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04/7/20

The Gratification Of Personal Development, CEO Transformation

There is nothing as gratifying in my CEO coaching than watching hardworking CEOs, founders, entrepreneurs blossom and develop.

Right now is a time whereat a CEO is exposed to the business friction of the COVID19 saga. In this friction, one finds the revealed strength of CEOs. Frankly, not everyone has it while everyone needs it.

When you see a CEO with whom you have worked blossom and rise to the occasion, it is extraordinarily gratifying and just makes you want to sing Hosanna!

Amongst the characteristics I see with this subset are the following:

 1. The CEOs who undergo transformation to a higher level of performance in times of crisis have done the work, day in day out over a protracted period of time. There are no overnight success stories. Sorry.

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03/14/20

CEO, Founder, Reassurer

In times of crisis in business, the military, government those for whom you have responsibility will look to you for reassurance and guidance. It is part of the job. It is one of the most important parts of the job. You, amigo, are the reassurer.

Here is the big thing: Your people will only remember 5% of what you tell them, but they will remember 95% of how you told them and how it made them feel.

This is the part of the job that is called being the Reassurer-in-Chief.

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01/13/20

Listening Until The . . . . . End

I was with a pal of mine named Charlie — no, his name is not really Charlie — and I received a call from a former CEO coaching client who is a big deal these days. BIG DEAL.

I say to Charlie, “Let me talk to this guy.” We’re sitting under a grape arbor at a restaurant drinking expensive latte that Charlie insisted on rather than good, old fashioned black coffee. Charlie has forgotten more about the CEO business than I will ever know and I was at it for 33+ years.

I start listening to the guy, the CEO — giving off the vibe of his hair on fire. Burning hair has a distinctive odor you can smell if you have 5G cell service.

“Take your time and tell me exactly what the problem is,” says I. I listen for a long time with a few “got it” type comments thrown in.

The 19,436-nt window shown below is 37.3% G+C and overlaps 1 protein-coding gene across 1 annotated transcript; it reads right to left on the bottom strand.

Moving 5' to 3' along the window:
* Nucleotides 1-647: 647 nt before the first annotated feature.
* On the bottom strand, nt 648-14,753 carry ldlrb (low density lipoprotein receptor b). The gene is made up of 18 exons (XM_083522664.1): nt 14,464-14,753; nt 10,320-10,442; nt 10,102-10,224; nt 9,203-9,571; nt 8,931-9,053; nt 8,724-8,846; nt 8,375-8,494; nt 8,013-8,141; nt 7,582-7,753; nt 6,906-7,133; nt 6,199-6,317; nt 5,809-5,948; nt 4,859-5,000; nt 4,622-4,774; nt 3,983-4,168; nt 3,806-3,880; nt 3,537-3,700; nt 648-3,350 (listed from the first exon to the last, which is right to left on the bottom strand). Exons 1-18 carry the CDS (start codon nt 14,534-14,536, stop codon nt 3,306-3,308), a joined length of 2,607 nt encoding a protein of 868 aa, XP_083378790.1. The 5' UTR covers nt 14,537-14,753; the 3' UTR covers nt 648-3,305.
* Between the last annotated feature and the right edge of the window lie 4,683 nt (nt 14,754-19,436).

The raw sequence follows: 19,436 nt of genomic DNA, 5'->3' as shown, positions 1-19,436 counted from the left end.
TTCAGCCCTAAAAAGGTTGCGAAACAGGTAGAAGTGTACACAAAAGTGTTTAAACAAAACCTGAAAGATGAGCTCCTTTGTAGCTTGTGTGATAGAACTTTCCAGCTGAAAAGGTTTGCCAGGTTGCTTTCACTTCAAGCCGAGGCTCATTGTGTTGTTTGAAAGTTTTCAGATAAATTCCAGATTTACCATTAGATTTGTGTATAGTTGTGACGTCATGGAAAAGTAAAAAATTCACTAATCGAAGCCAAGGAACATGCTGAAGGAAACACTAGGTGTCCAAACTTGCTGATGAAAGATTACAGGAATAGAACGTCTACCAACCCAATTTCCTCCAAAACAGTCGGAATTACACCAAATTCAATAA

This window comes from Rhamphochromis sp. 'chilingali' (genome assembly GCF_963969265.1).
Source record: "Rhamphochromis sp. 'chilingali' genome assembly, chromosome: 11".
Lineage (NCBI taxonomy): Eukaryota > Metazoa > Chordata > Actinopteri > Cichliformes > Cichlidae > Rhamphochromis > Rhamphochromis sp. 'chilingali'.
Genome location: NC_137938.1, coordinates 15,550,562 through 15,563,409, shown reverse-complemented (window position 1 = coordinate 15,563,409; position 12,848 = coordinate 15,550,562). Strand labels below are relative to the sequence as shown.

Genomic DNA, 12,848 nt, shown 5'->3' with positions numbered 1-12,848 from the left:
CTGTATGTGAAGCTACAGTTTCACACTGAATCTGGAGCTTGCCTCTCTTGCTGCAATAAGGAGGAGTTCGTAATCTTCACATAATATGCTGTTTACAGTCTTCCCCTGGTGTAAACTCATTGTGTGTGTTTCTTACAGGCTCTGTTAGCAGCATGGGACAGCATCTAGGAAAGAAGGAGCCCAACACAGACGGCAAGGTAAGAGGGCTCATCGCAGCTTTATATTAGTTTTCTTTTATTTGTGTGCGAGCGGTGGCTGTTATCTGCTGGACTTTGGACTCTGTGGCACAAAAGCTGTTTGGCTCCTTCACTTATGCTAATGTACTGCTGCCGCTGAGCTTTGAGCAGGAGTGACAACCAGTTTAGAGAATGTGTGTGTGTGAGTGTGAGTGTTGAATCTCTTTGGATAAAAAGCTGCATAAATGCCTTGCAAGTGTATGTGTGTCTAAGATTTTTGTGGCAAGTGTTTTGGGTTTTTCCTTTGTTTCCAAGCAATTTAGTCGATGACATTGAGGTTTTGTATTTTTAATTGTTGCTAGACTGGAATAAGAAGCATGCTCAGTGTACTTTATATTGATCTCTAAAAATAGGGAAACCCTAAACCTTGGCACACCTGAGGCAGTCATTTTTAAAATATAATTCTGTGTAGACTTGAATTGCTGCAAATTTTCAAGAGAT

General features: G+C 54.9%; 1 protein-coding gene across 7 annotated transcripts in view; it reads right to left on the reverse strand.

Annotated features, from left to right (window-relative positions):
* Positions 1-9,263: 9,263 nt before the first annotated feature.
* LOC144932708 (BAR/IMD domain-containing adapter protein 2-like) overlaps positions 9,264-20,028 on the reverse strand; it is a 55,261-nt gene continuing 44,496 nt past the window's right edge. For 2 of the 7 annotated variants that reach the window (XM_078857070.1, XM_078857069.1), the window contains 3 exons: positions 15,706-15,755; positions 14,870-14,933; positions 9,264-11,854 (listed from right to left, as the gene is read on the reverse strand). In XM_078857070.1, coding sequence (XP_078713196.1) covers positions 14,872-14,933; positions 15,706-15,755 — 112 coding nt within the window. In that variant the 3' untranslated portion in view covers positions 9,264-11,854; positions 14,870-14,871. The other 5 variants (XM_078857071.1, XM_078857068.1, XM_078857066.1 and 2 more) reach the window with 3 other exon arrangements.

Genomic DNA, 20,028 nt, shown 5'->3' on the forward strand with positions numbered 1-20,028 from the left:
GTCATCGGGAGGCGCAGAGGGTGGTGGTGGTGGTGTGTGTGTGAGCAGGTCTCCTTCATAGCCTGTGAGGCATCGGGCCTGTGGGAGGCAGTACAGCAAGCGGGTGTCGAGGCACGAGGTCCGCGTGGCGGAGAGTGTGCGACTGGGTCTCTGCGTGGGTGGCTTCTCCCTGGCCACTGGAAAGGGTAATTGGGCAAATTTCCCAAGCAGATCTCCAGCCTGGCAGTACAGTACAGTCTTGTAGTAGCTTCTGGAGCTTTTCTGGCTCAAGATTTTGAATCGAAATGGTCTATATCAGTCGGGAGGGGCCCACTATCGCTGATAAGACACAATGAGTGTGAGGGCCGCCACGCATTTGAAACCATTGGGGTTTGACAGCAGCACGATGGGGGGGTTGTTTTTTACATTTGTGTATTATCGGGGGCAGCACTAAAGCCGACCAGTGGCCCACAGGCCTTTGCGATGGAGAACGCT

When the CEO finishes, I ask, “What else?” He remembers a few other things.

During this convo, I have whipped out my notebook and pen and taken some notes. I am sipping on my latte under the grape arbor — a pergola. The sun is on my face, a slight breeze is cooling me, I am alive and well in Austin By God Texas. Life is good. My CEO, a former client, has called me with a problem and I think I can help him. Is this a great country or what?

“What else?” I ask. He adds one last thing.

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12/20/19

Grading CEOs After the Pay Window Closes

Merry Christmas, y’all, from Austin By God Texas where it is cold and gray.

So, several years ago, a CEO who I had advised for a few years and who had taken his company to the pay window asked me, “What kind of a CEO was I?”

He didn’t mean in a Performance Appraisal way, but more as a final, historic debrief of his entire tenure. [His bank account suggested he’d been a good CEO.]

It was an easy conversation because the guy was crackerjack and I told him so.

The conversation went on and he wanted to know, “How did I develop along the way?”

That was a deeper conversation and I agreed to go back and consult my notes rather than give him a saccharine, off-the-cuff, in-the-light-emanating-from-the-pay-window reply.

When I did consult my notes, we had a very useful conversation: useful to him because it validated some things he was thinking, and useful to me because I had a good chance to see what impact I might have had on his journey.